Company news

January 14, 2013
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BioCrossroads Inc.’s newest seed fund has plowed $750,000 into two Indianapolis-area life sciences companies. Esanex Inc. received $500,000 to help it develop a therapy that inhibits the ability of cancer cells to grow and survive. The investment will be used to complete a Phase 1 study in patients with tumors and to conduct multiple Phase 2 trials. Esanex is part of the portfolio of Lilly Ventures, the venture capital firm spun out of Eli Lilly and Co. in 2009. Algaeon Inc., meanwhile, received $250,000 to develop a technology for making micro-algae-based products used in human supplements and in animal and fish-feed stocks. The company will use the investment to expand operations and produce additional products. Algaeon is located on the northwest side on West 82nd Street. BioCrossroads, the Indianapolis-based life sciences development group, launched Indiana Seed Fund II in April after raising $8.25 million to help fledgling life sciences companies grow. Its first seed fund raised $6 million that was invested in 11 companies.

WellPoint Inc.’s plan to raise rates that small employers in California pay for medical insurance was criticized as unreasonable by the state insurance commissioner, who said customers are being charged this year to cover U.S. health-law taxes that won’t begin until 2014. According to Bloomberg News, WellPoint’s Anthem Blue Cross unit in California is raising those rates an average of 10.6 percent. Indianapolis-based WellPoint sells small group policies that cover 284,000 California employees. California Insurance Commissioner Dave Jones accused WellPoint of overstating future medical use and cost trends, and improperly including next year’s taxes. The commissioner provided his findings last month to the insurer, which plans to proceed with the rate increase. Anthem Blue Cross said rates will go up an average of 6.5 percent and the increase is lower than not-for-profit competitors. Around the country, Aetna Inc., UnitedHealth Group, Centene Corp. and other health insurers have proposed large increases on small businesses and individual buyers in recent months, citing rising costs for medical care and greater requirements of the health-care law. The Obama administration has said provisions in the law have kept increases from being even higher.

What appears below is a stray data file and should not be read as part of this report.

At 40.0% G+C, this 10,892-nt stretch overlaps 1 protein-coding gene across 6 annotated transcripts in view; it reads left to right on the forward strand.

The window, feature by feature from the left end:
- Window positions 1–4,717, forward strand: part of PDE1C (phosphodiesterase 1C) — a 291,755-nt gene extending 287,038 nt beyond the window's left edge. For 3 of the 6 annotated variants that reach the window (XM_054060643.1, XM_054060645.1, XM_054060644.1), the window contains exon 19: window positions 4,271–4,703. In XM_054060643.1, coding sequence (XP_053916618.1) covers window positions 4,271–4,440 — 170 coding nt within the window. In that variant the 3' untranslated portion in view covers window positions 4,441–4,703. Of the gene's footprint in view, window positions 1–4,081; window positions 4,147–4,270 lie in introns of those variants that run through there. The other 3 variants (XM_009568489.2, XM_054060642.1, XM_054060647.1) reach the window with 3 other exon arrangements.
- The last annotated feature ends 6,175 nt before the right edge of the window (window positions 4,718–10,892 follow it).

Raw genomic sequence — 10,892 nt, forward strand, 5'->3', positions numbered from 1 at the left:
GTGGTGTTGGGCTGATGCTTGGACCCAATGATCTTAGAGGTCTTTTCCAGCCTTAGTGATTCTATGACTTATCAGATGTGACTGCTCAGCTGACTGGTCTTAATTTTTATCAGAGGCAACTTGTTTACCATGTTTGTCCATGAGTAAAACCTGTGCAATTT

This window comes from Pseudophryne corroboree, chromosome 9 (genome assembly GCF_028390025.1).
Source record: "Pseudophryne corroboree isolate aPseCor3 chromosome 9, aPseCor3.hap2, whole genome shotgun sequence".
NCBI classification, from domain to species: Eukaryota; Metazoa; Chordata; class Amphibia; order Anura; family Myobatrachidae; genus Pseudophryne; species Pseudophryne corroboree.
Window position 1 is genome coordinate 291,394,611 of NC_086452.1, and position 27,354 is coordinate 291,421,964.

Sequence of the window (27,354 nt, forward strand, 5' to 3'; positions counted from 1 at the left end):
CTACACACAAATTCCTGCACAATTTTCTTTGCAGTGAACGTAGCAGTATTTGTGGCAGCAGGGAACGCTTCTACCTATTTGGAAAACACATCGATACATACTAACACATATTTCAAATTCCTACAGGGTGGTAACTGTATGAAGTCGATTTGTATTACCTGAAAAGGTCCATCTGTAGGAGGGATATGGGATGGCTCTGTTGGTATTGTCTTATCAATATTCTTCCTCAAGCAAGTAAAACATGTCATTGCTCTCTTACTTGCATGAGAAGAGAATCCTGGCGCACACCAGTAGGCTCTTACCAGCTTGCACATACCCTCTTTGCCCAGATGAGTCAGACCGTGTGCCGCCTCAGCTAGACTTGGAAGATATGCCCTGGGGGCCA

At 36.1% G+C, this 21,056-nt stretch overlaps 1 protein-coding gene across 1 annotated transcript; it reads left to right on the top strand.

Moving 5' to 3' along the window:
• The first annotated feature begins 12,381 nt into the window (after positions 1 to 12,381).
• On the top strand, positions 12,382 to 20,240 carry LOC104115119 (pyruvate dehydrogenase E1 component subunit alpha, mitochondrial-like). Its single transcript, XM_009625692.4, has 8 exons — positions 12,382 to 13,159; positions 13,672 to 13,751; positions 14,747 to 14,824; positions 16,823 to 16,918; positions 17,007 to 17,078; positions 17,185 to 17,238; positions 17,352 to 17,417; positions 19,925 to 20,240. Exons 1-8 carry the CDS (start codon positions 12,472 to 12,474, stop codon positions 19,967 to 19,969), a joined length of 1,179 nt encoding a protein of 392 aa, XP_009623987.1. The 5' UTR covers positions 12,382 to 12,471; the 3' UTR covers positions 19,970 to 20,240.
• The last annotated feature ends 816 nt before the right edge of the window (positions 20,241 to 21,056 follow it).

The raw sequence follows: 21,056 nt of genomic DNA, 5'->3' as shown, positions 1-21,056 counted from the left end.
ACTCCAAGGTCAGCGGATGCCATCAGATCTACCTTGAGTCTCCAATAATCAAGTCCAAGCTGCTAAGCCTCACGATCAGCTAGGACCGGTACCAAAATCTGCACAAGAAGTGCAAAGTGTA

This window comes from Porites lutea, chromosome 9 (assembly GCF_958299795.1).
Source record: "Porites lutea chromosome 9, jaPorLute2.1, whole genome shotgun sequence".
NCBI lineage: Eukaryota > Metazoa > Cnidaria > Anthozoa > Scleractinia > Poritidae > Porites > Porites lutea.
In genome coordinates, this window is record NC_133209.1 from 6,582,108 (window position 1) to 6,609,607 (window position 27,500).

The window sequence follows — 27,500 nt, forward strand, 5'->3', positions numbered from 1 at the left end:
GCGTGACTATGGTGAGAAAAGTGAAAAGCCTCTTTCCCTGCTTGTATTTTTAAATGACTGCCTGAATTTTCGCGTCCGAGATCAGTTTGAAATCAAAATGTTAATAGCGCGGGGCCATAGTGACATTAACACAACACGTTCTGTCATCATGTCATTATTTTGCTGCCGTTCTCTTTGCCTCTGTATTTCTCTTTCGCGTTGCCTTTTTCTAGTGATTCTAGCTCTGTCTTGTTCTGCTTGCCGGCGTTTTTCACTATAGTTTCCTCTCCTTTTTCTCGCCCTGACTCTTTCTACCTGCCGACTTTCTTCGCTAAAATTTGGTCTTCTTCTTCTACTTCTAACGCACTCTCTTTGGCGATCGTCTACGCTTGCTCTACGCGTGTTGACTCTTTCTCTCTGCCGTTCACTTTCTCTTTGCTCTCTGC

Johnson & Johnson won the backing of an FDA advisory panel for a diabetes pill the company is seeking to make the first in a new family of drugs for managing blood sugar, putting it ahead of Eli Lilly and Co., Bristol-Myers Squibb Co. and AstraZeneca plc, which all are trying to develop similar drugs. According to Bloomberg News, New Jersey-based J&J received a 10-5 vote from the panel to support its drug canagliflozin, although the panel also said the drug raises concerns about heart risks. The once-a-day pill is part of a treatment group known as SGLT2 inhibitors that are intended to have fewer side effects, such as low blood sugar and weight gain, than current diabetes drugs. The U.S. Food and Drug Administration is scheduled to decide on canagliflozin by the end of March; the agency usually follows recommendations of its advisory panels, but it does not have to. Lilly’s drug, which it is developing with Germany-based Boehringer Ingelheim Gmbh, is called empagliflozin. The two companies plan to file for FDA approval later this year.

Catheter Research Inc. has acquired assets from Illinois-based Marshall Medical Systems & Equipment Inc., one of the distributors of medical equipment for a subsidiary of Catheter Research called Thomas Medical Systems. Thomas Medical makes medical devices for reproductive and OB/GYN care. Catheter Research did not disclose the purchase price.


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  1. I never thought I'd see the day when a Republican Mayor would lead the charge in attempting to raise every tax we have to pay. Now it's income taxes and property taxes that Ballard wants to increase. And to pay for a pre-K program? Many studies have shown that pre-K offer no long-term educational benefits whatsoever. And Ballard is pitching it as a way of fighting crime? Who is he kidding? It's about government provided day care. It's a shame that we elected a Republican who has turned out to be a huge big spending, big taxing, big borrowing liberal Democrat.

  2. Why do we blame the unions? They did not create the 11 different school districts that are the root of the problem.

  3. I was just watching an AOW race from cleveland in 1997...in addition to the 65K for the race, there were more people in boats watching that race from the lake than were IndyCar fans watching the 2014 IndyCar season finale in the Fontana grandstands. Just sayin...That's some resurgence modern IndyCar has going. Almost profitable, nobody in the grandstands and TV ratings dropping 61% at some tracks in the series. Business model..."CRAZY" as said by a NASCAR track general manager. Yup, this thing is purring like a cat! Sponsors...send them your cash, pronto!!! LOL, not a chance.

  4. I'm sure Indiana is paradise for the wealthy and affluent, but what about the rest of us? Over the last 40 years, conservatives and the business elite have run this country (and state)into the ground. The pendulum will swing back as more moderate voters get tired of Reaganomics and regressive social policies. Add to that the wave of minority voters coming up in the next 10 to 15 years and things will get better. unfortunately we have to suffer through 10 more years of gerrymandered districts and dispropionate representation.

  5. Funny thing....rich people telling poor people how bad the other rich people are wanting to cut benefits/school etc and that they should vote for those rich people that just did it. Just saying..............